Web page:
A very impressive illustration of the decomposing power of the waves of light is here purposely chosen; but the processes of photography illustrate the same principle. The photographer, without fear, illuminates his developing room with light transmitted through red or yellow glass; but he dares not use blue glass, for blue light would decompose his chemicals. And yet the waves of red light, measured by the amount of energy which they carry, are immensely more powerful than the waves of blue. The blue rays are usually called chemical rays - a misleading term; for, as Draper and others have taught us, the rays that produce the grandest chemical effects in nature, by decomposing the carbonic acid and water which form the nutriment of plants, are not the blue ones. In regard, however, to the salts of silver, and many other compounds, the blue rays are the most effectual. How is it then that weak waves can produce effects which strong waves are incompetent to produce? This is a feature characteristic of periodic motion. In the experiment of singing into an open piano already referred to, it is the accord subsisting between the vibrations of the voice and those of the string that causes the latter to sound.

Were this accord absent, the intensity of the voice might be quintupled, without producing any response. But when voice and string are identical in pitch, the successive impulses add themselves together, and this addition renders them, in the aggregate, powerful, though individually they may be weak. It some such fashion the periodic strokes of the smaller ether waves accumulate, till the atoms on which their timed impulses impinge are jerked asunder, and what we call chemical decomposition ensues.

Savart was the first to show the influence of musical sounds upon liquid jets, and I have now to describe an experiment belonging to this class, which bears upon the present question. From a screw-tap in my little Alpine kitchen I permitted, an hour ago, a vein of water to descend into a trough, so arranging the flow that the jet was steady and continuous from top to bottom. A slight diminution of the orifice caused the continuous portion of the vein to shorten, the part further down resolving itself into drops. In my experiment, however, the vein, before it broke, was intersected by the bottom of the trough. Shouting near the descending jet produced no sensible effect upon it. The higher notes of the voice, however powerful, were also ineffectual. But when the voice was lowered to about 130 vibrations a second, the feeblest utterance of this note sufficed to shorten, by one half, the continuous portion of the jet. The responsive drops ran along the vein, pattered against the trough, and scattered a copious spray round their place of impact. When the note ceased, the continuity and steadiness of the vein were immediately restored.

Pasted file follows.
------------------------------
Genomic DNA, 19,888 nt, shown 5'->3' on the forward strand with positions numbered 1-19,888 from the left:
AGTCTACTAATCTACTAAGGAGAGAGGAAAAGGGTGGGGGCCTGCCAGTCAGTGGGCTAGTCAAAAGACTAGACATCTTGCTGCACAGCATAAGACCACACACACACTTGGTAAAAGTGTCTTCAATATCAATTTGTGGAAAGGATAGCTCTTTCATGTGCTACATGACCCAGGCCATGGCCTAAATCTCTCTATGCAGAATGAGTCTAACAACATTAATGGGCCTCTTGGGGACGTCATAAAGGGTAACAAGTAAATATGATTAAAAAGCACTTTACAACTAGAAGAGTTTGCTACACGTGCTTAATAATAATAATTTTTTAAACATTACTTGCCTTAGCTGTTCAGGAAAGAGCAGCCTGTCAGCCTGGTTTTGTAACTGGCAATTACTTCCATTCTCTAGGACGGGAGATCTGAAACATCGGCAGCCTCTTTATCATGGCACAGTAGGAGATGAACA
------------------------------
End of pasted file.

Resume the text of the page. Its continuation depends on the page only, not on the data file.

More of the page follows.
The formation of the drops was here periodic; and when the vibrations of the note accurately synchronized with the periods of the drops, the waves of sound aided what Plateau has proved to be the natural tendency of the liquid cylinder to resolve itself into spherules, and virtually decomposed the vein.